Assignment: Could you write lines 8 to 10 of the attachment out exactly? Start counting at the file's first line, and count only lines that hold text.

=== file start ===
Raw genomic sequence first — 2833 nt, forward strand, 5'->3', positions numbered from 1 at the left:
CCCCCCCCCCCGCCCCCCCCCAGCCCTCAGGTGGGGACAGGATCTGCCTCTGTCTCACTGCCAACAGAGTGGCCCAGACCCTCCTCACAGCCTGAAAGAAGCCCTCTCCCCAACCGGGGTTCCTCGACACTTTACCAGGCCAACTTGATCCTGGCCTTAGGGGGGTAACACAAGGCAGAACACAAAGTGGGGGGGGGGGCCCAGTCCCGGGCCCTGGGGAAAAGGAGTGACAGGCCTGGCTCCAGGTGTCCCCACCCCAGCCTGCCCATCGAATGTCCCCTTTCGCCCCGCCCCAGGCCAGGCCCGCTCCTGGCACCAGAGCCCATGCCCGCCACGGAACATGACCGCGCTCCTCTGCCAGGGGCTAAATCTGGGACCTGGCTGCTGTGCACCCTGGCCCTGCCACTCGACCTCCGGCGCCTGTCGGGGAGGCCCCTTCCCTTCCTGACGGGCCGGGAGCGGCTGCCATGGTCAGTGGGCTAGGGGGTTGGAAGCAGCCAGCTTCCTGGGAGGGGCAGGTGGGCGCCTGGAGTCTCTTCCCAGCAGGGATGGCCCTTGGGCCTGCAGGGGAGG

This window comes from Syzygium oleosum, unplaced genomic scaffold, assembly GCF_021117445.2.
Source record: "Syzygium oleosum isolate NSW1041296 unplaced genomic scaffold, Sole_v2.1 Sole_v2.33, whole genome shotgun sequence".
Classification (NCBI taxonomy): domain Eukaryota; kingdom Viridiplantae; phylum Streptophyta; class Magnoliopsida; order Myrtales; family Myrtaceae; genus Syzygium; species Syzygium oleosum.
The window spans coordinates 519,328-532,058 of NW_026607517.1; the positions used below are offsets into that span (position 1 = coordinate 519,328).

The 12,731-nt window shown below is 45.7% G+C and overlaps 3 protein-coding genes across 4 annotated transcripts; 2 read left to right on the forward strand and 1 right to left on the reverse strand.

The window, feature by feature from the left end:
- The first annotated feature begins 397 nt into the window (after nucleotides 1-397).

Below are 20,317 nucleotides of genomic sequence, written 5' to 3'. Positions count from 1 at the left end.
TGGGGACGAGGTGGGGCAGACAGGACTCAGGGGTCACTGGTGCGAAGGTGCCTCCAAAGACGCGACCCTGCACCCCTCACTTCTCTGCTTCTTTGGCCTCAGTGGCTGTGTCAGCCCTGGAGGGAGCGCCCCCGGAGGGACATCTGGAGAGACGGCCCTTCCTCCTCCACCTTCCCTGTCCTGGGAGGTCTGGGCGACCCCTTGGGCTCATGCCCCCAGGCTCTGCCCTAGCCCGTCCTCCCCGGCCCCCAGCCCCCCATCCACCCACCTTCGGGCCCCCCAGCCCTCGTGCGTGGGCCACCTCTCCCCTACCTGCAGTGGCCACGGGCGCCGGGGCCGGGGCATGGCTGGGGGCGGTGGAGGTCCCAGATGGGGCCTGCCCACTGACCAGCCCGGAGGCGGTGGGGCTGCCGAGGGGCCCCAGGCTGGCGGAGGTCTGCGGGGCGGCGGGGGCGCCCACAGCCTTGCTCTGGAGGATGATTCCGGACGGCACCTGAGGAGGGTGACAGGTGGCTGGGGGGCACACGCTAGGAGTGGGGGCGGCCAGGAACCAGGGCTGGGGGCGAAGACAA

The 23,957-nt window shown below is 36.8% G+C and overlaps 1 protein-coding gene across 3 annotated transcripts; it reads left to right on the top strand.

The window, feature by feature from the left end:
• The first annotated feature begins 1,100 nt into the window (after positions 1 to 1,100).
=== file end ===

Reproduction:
The window, feature by feature from the left end:
- The first annotated feature begins 397 nt into the window (after nucleotides 1-397).

Below are 20,317 nucleotides of genomic sequence, written 5' to 3'. Positions count from 1 at the left end.